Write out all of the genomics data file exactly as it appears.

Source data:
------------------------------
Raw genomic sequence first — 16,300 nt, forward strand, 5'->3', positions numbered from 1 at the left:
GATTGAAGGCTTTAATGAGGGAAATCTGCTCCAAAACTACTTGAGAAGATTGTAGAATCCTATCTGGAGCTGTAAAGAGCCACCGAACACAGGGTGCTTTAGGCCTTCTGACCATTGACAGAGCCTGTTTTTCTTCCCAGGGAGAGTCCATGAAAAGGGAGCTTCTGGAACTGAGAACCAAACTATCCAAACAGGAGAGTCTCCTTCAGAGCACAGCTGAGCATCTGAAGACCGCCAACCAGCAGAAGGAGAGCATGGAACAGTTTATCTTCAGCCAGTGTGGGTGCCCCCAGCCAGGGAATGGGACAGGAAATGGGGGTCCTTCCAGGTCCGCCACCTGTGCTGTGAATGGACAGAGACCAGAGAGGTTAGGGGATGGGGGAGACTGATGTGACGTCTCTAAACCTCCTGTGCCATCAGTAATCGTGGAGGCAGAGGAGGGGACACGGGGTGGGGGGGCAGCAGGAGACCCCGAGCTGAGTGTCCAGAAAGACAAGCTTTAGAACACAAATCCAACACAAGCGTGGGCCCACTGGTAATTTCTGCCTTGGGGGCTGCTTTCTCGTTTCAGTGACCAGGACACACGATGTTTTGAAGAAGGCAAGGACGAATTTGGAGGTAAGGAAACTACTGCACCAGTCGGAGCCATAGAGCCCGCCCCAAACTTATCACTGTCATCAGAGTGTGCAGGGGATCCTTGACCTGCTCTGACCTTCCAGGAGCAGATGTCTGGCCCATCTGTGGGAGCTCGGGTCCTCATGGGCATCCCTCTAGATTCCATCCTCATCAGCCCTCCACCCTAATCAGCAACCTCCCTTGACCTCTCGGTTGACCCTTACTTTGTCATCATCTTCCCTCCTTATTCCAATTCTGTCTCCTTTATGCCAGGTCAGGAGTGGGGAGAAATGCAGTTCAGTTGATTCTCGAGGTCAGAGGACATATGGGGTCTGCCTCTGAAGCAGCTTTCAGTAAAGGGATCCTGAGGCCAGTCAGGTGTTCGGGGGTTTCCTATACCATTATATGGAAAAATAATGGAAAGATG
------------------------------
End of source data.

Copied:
Raw genomic sequence first — 16,300 nt, forward strand, 5'->3', positions numbered from 1 at the left:
GATTGAAGGCTTTAATGAGGGAAATCTGCTCCAAAACTACTTGAGAAGATTGTAGAATCCTATCTGGAGCTGTAAAGAGCCACCGAACACAGGGTGCTTTAGGCCTTCTGACCATTGACAGAGCCTGTTTTTCTTCCCAGGGAGAGTCCATGAAAAGGGAGCTTCTGGAACTGAGAACCAAACTATCCAAACAGGAGAGTCTCCTTCAGAGCACAGCTGAGCATCTGAAGACCGCCAACCAGCAGAAGGAGAGCATGGAACAGTTTATCTTCAGCCAGTGTGGGTGCCCCCAGCCAGGGAATGGGACAGGAAATGGGGGTCCTTCCAGGTCCGCCACCTGTGCTGTGAATGGACAGAGACCAGAGAGGTTAGGGGATGGGGGAGACTGATGTGACGTCTCTAAACCTCCTGTGCCATCAGTAATCGTGGAGGCAGAGGAGGGGACACGGGGTGGGGGGGCAGCAGGAGACCCCGAGCTGAGTGTCCAGAAAGACAAGCTTTAGAACACAAATCCAACACAAGCGTGGGCCCACTGGTAATTTCTGCCTTGGGGGCTGCTTTCTCGTTTCAGTGACCAGGACACACGATGTTTTGAAGAAGGCAAGGACGAATTTGGAGGTAAGGAAACTACTGCACCAGTCGGAGCCATAGAGCCCGCCCCAAACTTATCACTGTCATCAGAGTGTGCAGGGGATCCTTGACCTGCTCTGACCTTCCAGGAGCAGATGTCTGGCCCATCTGTGGGAGCTCGGGTCCTCATGGGCATCCCTCTAGATTCCATCCTCATCAGCCCTCCACCCTAATCAGCAACCTCCCTTGACCTCTCGGTTGACCCTTACTTTGTCATCATCTTCCCTCCTTATTCCAATTCTGTCTCCTTTATGCCAGGTCAGGAGTGGGGAGAAATGCAGTTCAGTTGATTCTCGAGGTCAGAGGACATATGGGGTCTGCCTCTGAAGCAGCTTTCAGTAAAGGGATCCTGAGGCCAGTCAGGTGTTCGGGGGTTTCCTATACCATTATATGGAAAAATAATGGAAAGATG